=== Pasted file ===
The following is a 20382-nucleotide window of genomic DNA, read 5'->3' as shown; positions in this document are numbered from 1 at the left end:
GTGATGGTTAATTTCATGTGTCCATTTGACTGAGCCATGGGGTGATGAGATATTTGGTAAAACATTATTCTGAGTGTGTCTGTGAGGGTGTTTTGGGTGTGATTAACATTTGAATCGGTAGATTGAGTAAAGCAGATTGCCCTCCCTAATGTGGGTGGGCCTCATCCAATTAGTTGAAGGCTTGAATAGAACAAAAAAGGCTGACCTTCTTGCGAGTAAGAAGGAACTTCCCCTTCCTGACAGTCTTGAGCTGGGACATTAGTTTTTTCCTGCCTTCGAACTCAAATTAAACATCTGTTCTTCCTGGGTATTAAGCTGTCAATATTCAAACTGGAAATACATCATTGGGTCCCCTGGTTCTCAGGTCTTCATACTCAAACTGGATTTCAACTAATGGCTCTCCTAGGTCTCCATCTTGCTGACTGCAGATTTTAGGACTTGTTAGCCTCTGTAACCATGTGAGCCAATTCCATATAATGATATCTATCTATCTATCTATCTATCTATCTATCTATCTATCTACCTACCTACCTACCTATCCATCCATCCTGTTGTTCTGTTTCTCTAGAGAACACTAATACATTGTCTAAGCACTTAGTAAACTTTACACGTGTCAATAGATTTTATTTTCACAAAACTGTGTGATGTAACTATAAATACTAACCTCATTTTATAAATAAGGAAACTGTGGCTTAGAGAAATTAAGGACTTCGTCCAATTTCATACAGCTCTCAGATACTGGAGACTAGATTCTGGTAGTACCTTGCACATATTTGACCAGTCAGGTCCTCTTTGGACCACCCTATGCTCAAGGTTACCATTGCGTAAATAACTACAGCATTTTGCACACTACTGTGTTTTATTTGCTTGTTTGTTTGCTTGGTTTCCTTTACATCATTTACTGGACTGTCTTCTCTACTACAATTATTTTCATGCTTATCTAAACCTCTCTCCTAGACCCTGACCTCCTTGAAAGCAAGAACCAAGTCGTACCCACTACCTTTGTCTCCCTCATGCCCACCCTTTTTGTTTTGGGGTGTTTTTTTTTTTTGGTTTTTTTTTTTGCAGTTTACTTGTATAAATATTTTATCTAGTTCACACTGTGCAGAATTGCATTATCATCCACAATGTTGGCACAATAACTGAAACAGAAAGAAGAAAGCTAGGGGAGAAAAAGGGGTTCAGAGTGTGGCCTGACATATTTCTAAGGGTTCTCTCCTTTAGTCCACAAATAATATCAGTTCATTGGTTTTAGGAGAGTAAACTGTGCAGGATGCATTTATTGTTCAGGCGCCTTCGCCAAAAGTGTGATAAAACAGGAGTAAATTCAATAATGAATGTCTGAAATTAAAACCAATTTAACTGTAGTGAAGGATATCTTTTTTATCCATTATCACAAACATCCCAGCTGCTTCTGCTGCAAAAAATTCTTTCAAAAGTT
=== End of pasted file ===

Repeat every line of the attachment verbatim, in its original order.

The following is a 20382-nucleotide window of genomic DNA, read 5'->3' as shown; positions in this document are numbered from 1 at the left end:
GTGATGGTTAATTTCATGTGTCCATTTGACTGAGCCATGGGGTGATGAGATATTTGGTAAAACATTATTCTGAGTGTGTCTGTGAGGGTGTTTTGGGTGTGATTAACATTTGAATCGGTAGATTGAGTAAAGCAGATTGCCCTCCCTAATGTGGGTGGGCCTCATCCAATTAGTTGAAGGCTTGAATAGAACAAAAAAGGCTGACCTTCTTGCGAGTAAGAAGGAACTTCCCCTTCCTGACAGTCTTGAGCTGGGACATTAGTTTTTTCCTGCCTTCGAACTCAAATTAAACATCTGTTCTTCCTGGGTATTAAGCTGTCAATATTCAAACTGGAAATACATCATTGGGTCCCCTGGTTCTCAGGTCTTCATACTCAAACTGGATTTCAACTAATGGCTCTCCTAGGTCTCCATCTTGCTGACTGCAGATTTTAGGACTTGTTAGCCTCTGTAACCATGTGAGCCAATTCCATATAATGATATCTATCTATCTATCTATCTATCTATCTATCTATCTATCTACCTACCTACCTACCTATCCATCCATCCTGTTGTTCTGTTTCTCTAGAGAACACTAATACATTGTCTAAGCACTTAGTAAACTTTACACGTGTCAATAGATTTTATTTTCACAAAACTGTGTGATGTAACTATAAATACTAACCTCATTTTATAAATAAGGAAACTGTGGCTTAGAGAAATTAAGGACTTCGTCCAATTTCATACAGCTCTCAGATACTGGAGACTAGATTCTGGTAGTACCTTGCACATATTTGACCAGTCAGGTCCTCTTTGGACCACCCTATGCTCAAGGTTACCATTGCGTAAATAACTACAGCATTTTGCACACTACTGTGTTTTATTTGCTTGTTTGTTTGCTTGGTTTCCTTTACATCATTTACTGGACTGTCTTCTCTACTACAATTATTTTCATGCTTATCTAAACCTCTCTCCTAGACCCTGACCTCCTTGAAAGCAAGAACCAAGTCGTACCCACTACCTTTGTCTCCCTCATGCCCACCCTTTTTGTTTTGGGGTGTTTTTTTTTTTTGGTTTTTTTTTTTGCAGTTTACTTGTATAAATATTTTATCTAGTTCACACTGTGCAGAATTGCATTATCATCCACAATGTTGGCACAATAACTGAAACAGAAAGAAGAAAGCTAGGGGAGAAAAAGGGGTTCAGAGTGTGGCCTGACATATTTCTAAGGGTTCTCTCCTTTAGTCCACAAATAATATCAGTTCATTGGTTTTAGGAGAGTAAACTGTGCAGGATGCATTTATTGTTCAGGCGCCTTCGCCAAAAGTGTGATAAAACAGGAGTAAATTCAATAATGAATGTCTGAAATTAAAACCAATTTAACTGTAGTGAAGGATATCTTTTTTATCCATTATCACAAACATCCCAGCTGCTTCTGCTGCAAAAAATTCTTTCAAAAGTT